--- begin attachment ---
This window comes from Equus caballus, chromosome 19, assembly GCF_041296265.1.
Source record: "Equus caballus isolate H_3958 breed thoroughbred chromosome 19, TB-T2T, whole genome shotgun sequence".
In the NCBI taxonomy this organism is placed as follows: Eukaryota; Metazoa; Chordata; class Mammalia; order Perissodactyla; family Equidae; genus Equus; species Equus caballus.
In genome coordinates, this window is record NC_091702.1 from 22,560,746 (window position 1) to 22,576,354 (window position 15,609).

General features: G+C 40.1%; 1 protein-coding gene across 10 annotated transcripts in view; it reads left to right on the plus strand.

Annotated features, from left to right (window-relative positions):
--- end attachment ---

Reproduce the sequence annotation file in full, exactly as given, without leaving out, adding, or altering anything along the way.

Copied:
This window comes from Equus caballus, chromosome 19, assembly GCF_041296265.1.
Source record: "Equus caballus isolate H_3958 breed thoroughbred chromosome 19, TB-T2T, whole genome shotgun sequence".
In the NCBI taxonomy this organism is placed as follows: Eukaryota; Metazoa; Chordata; class Mammalia; order Perissodactyla; family Equidae; genus Equus; species Equus caballus.
In genome coordinates, this window is record NC_091702.1 from 22,560,746 (window position 1) to 22,576,354 (window position 15,609).

General features: G+C 40.1%; 1 protein-coding gene across 10 annotated transcripts in view; it reads left to right on the plus strand.

Annotated features, from left to right (window-relative positions):